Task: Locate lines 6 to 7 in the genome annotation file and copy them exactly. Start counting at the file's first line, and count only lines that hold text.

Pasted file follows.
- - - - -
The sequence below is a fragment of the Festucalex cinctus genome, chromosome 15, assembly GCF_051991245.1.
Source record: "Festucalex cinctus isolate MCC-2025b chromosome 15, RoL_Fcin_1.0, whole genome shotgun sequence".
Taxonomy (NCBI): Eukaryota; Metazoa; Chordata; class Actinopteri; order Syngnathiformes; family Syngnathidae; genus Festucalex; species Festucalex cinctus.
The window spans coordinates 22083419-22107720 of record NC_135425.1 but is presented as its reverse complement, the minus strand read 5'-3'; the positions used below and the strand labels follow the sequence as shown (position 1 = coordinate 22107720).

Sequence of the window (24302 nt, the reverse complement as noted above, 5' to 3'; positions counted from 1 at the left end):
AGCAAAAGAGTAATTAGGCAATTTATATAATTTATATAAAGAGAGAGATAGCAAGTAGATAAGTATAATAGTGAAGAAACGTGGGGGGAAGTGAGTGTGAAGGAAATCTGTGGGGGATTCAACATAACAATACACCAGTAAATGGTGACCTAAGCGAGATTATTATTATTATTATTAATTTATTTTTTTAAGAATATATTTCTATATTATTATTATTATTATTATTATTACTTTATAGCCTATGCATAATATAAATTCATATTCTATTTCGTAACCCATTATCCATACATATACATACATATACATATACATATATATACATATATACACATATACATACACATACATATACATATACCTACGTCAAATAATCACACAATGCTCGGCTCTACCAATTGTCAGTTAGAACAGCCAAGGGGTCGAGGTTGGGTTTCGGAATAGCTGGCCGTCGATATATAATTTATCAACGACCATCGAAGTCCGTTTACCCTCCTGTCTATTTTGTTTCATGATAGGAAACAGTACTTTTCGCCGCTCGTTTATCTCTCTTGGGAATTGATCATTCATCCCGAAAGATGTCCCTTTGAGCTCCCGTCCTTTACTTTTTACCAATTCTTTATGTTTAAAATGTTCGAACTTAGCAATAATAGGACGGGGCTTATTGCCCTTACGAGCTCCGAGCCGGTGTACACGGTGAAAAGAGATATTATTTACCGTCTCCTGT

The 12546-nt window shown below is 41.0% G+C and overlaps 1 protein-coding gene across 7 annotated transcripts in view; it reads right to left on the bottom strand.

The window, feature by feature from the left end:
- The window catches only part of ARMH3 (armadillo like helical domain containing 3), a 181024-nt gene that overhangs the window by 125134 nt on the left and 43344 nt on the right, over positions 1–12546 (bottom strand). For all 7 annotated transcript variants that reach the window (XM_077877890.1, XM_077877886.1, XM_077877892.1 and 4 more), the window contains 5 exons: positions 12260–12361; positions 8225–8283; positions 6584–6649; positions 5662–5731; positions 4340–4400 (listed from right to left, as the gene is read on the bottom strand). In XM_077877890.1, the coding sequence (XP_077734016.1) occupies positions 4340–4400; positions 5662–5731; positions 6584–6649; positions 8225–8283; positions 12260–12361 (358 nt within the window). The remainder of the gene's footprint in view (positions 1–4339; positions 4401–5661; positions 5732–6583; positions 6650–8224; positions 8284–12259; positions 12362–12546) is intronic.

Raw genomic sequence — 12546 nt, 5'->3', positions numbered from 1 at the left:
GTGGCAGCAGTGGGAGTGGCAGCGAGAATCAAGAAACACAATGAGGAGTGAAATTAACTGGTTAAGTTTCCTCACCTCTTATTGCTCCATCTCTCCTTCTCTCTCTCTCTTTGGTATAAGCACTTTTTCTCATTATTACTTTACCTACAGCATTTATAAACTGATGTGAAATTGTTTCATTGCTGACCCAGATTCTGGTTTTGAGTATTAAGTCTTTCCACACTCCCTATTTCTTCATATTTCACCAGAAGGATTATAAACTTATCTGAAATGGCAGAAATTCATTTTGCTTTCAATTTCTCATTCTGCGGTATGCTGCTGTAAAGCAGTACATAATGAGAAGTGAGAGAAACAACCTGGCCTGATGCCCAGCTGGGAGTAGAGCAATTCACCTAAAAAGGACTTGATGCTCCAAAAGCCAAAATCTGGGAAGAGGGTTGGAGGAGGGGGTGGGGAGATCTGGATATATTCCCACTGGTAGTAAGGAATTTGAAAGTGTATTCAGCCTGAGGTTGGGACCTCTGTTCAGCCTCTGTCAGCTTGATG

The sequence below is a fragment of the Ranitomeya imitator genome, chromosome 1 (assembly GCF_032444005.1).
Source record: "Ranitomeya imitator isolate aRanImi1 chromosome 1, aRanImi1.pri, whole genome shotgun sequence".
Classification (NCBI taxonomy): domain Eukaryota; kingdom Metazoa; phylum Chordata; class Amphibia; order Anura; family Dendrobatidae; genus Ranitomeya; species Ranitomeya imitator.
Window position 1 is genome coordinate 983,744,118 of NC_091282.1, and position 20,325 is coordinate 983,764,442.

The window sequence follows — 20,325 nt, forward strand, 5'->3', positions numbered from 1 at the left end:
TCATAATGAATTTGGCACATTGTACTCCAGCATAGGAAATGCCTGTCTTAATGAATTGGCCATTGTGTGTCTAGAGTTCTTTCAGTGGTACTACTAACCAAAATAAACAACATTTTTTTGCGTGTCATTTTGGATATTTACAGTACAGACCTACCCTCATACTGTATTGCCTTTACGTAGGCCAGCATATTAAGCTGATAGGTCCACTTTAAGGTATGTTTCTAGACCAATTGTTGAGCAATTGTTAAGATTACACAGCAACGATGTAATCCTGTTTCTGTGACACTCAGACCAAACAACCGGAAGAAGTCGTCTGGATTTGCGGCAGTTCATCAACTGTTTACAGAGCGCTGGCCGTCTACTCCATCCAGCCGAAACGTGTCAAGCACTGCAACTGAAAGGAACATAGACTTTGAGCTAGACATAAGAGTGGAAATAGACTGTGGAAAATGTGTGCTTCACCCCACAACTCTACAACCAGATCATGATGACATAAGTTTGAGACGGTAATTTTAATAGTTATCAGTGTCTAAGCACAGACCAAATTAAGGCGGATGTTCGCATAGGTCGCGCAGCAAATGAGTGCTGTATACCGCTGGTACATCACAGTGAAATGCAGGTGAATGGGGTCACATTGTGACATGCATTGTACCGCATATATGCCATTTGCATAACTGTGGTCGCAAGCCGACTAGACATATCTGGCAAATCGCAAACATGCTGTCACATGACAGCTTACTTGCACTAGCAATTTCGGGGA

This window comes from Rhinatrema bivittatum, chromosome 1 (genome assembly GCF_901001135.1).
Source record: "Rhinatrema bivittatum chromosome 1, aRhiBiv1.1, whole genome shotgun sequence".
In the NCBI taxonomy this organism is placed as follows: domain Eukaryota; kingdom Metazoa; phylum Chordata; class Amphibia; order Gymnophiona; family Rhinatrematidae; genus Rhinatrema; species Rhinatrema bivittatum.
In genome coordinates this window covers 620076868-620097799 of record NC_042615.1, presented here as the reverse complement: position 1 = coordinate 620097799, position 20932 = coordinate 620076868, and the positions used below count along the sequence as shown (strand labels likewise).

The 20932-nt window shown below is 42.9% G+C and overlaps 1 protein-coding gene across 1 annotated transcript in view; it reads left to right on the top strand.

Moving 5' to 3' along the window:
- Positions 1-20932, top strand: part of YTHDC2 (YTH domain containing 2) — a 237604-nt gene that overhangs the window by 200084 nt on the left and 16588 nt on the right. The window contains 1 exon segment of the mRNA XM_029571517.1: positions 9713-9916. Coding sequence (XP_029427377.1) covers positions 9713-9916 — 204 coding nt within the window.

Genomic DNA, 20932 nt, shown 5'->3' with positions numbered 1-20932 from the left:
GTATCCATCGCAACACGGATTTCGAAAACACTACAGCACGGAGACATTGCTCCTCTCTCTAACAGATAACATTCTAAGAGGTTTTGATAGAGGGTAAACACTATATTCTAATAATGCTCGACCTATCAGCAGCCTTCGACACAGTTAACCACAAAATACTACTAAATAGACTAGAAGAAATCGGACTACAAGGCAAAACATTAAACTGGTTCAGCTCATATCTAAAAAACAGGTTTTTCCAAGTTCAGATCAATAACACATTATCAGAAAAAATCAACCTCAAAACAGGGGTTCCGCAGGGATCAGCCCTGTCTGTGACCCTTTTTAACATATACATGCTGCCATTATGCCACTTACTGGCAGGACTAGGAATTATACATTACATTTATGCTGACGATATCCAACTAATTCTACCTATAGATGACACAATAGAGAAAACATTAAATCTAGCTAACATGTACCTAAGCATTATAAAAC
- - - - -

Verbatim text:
AGCAAAAGAGTAATTAGGCAATTTATATAATTTATATAAAGAGAGAGATAGCAAGTAGATAAGTATAATAGTGAAGAAACGTGGGGGGAAGTGAGTGTGAAGGAAATCTGTGGGGGATTCAACATAACAATACACCAGTAAATGGTGACCTAAGCGAGATTATTATTATTATTATTAATTTATTTTTTTAAGAATATATTTCTATATTATTATTATTATTATTATTATTACTTTATAGCCTATGCATAATATAAATTCATATTCTATTTCGTAACCCATTATCCATACATATACATACATATACATATACATATATATACATATATACACATATACATACACATACATATACATATACCTACGTCAAATAATCACACAATGCTCGGCTCTACCAATTGTCAGTTAGAACAGCCAAGGGGTCGAGGTTGGGTTTCGGAATAGCTGGCCGTCGATATATAATTTATCAACGACCATCGAAGTCCGTTTACCCTCCTGTCTATTTTGTTTCATGATAGGAAACAGTACTTTTCGCCGCTCGTTTATCTCTCTTGGGAATTGATCATTCATCCCGAAAGATGTCCCTTTGAGCTCCCGTCCTTTACTTTTTACCAATTCTTTATGTTTAAAATGTTCGAACTTAGCAATAATAGGACGGGGCTTATTGCCCTTACGAGCTCCGAGCCGGTGTACACGGTGAAAAGAGATATTATTTACCGTCTCCTGT

The 12546-nt window shown below is 41.0% G+C and overlaps 1 protein-coding gene across 7 annotated transcripts in view; it reads right to left on the bottom strand.